“This is practical and realistic and it will identify some of the $12 million projects that have been gathering dust,” said Mayor Barbara Tieken. “We will be biting it off rn small chunks ”
Council, which has been talking about a 1985 bond issue election, agreed that it will need specific cost estimates for any projects proposed
See DRAINAGE, Page IC
house,” Friesenhahn said.
Portions of the roof had fallen in and the back part of the house was Hone.
One firefighter suffered minor burns and another was slightly injured while battling the blaze. Friesenhahn said it took about an hour and a half to douse the flames
Firefighters from three New Braunfels fire .stations were dispatched, as were all local volunteers.
“The factors against us were that it had such an early start on us and the wind was really fanning it. The wind was hindering us,” Friesenhahn said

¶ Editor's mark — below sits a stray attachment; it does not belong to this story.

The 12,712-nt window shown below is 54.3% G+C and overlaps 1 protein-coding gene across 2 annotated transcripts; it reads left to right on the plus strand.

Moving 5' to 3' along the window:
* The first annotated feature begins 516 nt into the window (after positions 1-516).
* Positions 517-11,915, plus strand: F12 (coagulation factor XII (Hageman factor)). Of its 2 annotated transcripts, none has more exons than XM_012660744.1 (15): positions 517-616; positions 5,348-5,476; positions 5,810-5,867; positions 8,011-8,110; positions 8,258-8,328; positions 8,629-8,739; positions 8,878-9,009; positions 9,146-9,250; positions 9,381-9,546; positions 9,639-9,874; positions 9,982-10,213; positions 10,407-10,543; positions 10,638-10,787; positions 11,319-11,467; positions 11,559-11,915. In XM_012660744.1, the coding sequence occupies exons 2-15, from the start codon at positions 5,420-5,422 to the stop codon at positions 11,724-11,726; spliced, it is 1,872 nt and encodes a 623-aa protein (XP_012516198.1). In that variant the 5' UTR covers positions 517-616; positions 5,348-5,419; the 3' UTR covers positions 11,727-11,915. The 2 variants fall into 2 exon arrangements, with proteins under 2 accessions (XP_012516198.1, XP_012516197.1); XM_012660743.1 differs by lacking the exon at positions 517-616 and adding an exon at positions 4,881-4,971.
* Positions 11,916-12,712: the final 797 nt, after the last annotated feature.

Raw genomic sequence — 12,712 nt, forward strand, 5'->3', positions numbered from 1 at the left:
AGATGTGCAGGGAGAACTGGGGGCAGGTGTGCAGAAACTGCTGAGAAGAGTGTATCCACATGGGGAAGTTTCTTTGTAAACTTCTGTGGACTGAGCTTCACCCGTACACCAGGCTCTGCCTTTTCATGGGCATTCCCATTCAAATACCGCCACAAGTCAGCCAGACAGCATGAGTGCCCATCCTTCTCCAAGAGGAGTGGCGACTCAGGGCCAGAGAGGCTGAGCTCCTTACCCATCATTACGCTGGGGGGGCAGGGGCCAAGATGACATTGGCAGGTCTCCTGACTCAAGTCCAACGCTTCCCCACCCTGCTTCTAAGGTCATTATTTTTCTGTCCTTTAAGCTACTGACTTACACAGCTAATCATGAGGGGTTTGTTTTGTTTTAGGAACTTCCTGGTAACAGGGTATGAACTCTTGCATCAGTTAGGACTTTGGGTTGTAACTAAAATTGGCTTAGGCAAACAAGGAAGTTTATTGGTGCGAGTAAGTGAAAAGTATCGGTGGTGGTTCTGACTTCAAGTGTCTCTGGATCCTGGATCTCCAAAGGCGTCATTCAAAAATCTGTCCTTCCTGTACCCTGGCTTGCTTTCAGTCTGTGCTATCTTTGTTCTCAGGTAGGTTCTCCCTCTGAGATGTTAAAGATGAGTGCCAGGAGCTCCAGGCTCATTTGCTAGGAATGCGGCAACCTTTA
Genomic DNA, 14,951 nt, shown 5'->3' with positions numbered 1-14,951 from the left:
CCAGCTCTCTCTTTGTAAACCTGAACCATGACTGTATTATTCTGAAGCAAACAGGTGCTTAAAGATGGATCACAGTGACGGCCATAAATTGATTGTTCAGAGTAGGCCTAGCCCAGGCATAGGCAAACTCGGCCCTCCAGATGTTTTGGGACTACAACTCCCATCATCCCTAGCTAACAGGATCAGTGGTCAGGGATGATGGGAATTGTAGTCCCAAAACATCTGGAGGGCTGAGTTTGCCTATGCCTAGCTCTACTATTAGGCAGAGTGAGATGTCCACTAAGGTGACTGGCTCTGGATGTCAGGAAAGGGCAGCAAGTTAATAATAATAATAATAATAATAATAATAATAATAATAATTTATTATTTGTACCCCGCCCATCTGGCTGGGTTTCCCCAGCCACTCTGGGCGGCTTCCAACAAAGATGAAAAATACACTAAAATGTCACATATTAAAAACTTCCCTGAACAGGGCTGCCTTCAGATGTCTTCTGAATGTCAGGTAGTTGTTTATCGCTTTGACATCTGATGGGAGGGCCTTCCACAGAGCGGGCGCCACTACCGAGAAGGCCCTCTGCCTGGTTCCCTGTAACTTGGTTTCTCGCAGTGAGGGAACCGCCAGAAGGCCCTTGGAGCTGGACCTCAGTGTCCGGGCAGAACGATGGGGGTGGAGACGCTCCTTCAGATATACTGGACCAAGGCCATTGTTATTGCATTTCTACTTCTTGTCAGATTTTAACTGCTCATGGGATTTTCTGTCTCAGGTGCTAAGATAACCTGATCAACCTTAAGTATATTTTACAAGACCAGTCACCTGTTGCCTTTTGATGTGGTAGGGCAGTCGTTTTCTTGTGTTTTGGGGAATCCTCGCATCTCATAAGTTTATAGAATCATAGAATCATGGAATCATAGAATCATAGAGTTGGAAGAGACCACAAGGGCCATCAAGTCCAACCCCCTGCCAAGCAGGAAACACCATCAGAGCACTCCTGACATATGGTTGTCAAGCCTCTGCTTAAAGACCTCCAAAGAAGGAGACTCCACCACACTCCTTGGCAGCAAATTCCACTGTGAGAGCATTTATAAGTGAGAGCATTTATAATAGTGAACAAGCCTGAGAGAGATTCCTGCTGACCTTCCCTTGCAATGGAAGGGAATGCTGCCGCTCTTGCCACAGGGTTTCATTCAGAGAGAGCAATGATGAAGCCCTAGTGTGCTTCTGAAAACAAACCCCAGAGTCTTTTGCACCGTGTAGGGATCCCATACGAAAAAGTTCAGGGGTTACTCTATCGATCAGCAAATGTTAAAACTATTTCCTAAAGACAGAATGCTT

Before any local firefighters arrived at the scene, a passer-by tried to enter the burning house to see if anyone was inside.
Antique salesman David linier, a
See FIRE, Page 16
Of HYL CLAWK HERALD /kl I UNG
Smoke from Tuesday's fire nearly blocks out the sun as firemen struggle to control the blaze
S.A. man charged in 2 local robberies
Bv DEBBIE DeLOACH Staff writer
[.aw enforcement teamwork has led to the arrest of a San Antonio man suspected of robbing at least 26 motels and convenience stores by gunpoint since last July